Film is not dead. In fact, it’s making a huge comeback and Fujifilm’s NEOPAN 100 ACROS II is a testament to that. The company’s now back in the black and white film market.
Fujifilm’s has announced a new film stock called Neopan 100 ACROS II. The company claims the line of film will have “unsurpassed image quality” and “world-class fine grain.” We should also expect to see great resolution and sharpness.
“This 100 ISO film will deliver unsurpassed resolution, fine grain and sharpness, with exceptional detail satisfying a broad range of shooting scenarios and exposures,” Fujifilm says.
Back from the dead
Last year, Fujifilm killed all of its B&W film and photo paper. That was a little more than a year ago in April 2018. Fujifilm’s culled film stocks included its popular Neopan 100 ACROS film. Though there were rumors Fujifilm could bring the film line back, we didn’t hear anything concrete. That was the case at least until now.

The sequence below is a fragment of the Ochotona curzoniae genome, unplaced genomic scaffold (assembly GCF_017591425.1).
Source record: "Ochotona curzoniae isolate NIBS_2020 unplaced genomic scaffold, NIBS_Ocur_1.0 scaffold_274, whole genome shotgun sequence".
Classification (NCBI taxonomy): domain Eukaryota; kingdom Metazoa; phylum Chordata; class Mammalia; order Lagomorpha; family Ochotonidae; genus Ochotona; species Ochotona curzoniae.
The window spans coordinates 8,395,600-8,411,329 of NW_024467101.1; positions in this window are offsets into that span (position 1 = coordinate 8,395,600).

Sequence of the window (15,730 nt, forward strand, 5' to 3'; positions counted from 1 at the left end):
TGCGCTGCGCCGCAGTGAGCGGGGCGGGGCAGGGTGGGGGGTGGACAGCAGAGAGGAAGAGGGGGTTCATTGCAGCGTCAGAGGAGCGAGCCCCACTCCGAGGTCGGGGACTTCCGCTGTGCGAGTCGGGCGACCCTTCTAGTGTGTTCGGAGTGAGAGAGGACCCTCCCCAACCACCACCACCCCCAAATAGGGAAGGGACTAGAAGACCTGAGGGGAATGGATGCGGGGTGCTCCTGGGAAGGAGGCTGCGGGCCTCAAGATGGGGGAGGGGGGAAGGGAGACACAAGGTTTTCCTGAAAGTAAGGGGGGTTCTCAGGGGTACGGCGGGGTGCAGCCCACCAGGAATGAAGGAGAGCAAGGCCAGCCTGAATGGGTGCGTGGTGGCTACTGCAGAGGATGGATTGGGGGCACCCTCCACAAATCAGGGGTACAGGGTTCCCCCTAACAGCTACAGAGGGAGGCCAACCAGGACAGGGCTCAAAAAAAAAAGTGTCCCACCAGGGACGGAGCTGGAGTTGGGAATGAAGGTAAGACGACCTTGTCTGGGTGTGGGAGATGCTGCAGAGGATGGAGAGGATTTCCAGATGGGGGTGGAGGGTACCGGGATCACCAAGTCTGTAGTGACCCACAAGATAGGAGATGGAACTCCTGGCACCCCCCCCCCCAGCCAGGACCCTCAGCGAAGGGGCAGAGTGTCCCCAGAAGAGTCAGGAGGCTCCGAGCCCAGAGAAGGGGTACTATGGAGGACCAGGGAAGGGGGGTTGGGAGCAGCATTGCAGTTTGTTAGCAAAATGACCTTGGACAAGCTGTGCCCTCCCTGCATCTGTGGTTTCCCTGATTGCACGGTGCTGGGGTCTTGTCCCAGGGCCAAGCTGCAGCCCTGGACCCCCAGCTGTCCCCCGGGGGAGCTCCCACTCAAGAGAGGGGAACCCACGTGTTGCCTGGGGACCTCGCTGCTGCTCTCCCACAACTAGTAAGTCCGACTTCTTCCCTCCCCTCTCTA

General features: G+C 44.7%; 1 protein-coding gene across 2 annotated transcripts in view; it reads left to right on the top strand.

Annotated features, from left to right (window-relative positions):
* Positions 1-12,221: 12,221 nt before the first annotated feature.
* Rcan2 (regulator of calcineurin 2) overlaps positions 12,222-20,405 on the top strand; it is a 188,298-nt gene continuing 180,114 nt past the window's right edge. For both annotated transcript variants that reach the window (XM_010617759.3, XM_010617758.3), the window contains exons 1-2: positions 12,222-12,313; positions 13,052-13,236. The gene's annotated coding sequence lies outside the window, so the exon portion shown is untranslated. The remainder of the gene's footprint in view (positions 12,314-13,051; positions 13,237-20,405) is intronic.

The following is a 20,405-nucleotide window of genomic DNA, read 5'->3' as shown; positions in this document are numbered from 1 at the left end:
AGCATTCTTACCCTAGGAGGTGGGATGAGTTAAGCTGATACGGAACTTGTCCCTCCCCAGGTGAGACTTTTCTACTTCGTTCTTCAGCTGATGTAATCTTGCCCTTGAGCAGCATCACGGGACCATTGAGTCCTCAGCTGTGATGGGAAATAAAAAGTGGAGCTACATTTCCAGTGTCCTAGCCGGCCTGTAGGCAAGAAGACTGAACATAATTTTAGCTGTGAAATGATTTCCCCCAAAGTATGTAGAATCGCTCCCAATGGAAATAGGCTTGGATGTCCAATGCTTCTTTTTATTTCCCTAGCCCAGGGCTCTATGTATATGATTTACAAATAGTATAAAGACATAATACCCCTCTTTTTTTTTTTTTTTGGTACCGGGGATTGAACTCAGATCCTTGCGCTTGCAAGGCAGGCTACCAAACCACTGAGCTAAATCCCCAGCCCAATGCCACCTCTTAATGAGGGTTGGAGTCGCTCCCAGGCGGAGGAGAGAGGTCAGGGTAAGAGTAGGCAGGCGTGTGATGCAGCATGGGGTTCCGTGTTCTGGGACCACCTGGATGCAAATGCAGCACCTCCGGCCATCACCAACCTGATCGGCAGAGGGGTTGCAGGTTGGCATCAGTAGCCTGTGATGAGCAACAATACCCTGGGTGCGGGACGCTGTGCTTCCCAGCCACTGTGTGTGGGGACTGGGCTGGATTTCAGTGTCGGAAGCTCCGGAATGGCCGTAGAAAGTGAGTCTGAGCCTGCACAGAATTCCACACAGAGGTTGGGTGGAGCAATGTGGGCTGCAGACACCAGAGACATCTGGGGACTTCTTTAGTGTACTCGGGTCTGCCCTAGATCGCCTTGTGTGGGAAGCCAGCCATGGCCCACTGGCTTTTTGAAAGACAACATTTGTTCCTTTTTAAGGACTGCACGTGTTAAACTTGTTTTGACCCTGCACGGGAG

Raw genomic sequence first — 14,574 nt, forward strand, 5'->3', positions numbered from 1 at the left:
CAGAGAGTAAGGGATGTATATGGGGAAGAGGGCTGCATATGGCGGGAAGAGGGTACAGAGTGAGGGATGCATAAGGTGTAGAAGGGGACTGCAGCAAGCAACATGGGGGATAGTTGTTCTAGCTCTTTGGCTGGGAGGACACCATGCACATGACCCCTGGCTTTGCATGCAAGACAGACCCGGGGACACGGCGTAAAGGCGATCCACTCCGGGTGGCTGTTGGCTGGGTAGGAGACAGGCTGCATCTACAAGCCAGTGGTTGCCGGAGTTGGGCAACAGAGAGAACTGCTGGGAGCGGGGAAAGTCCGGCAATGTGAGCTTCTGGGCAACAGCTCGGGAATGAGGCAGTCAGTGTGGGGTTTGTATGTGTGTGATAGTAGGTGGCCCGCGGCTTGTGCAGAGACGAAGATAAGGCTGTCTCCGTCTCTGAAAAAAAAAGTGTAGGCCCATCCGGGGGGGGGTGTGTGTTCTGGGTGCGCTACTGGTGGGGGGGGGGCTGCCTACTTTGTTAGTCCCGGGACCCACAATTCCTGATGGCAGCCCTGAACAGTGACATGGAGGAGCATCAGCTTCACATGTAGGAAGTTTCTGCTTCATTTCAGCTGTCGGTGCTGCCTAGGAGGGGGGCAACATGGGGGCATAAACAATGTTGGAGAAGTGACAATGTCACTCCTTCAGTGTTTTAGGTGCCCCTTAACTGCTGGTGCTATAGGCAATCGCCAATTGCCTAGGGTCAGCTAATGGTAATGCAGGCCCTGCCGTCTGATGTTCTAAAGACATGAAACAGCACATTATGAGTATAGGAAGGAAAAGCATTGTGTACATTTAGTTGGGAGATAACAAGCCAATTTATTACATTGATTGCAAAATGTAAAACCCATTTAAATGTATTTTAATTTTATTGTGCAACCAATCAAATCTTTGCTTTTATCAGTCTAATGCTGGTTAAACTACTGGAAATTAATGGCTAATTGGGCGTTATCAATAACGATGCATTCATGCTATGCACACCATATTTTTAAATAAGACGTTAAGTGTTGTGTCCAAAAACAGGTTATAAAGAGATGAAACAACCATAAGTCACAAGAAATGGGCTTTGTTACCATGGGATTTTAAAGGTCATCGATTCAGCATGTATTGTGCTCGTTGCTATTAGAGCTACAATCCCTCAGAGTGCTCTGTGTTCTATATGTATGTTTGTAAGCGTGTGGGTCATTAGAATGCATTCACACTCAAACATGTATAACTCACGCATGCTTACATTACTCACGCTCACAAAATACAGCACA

After revealing the new line, they said their decision comes from the market’s renewed interest in film photography. That has made Fujifilm put on the brakes and go into reverse. The company now wants to reenter the B&W film market.
Thank you millennials and GenZs
The reason Fujifilm left the film market was that there was a rapid decrease in demand for B&W film stock over the past decade. Plus, the raw materials became difficult for the company to get. However, Fujifilm says millennials and GenZs have become much more interested in film, creating a higher demand for it.
“As the demand for film rapidly decreased over the past decade and raw materials became difficult to obtain, it caused the company to discontinue marketing black and white film,” Fujifilm says. “Thanks to consumer feedback, particularly from millennials and GenZs, who have become the new film enthusiasts, the market is changing once again.”
Fujifilm says it will be launching Neopan 100 ACROS II in 35mm and 120 medium format. It will first be released in Japan this fall and depending on the demand will be brought to the international markets.
Image courtesy Fujifilm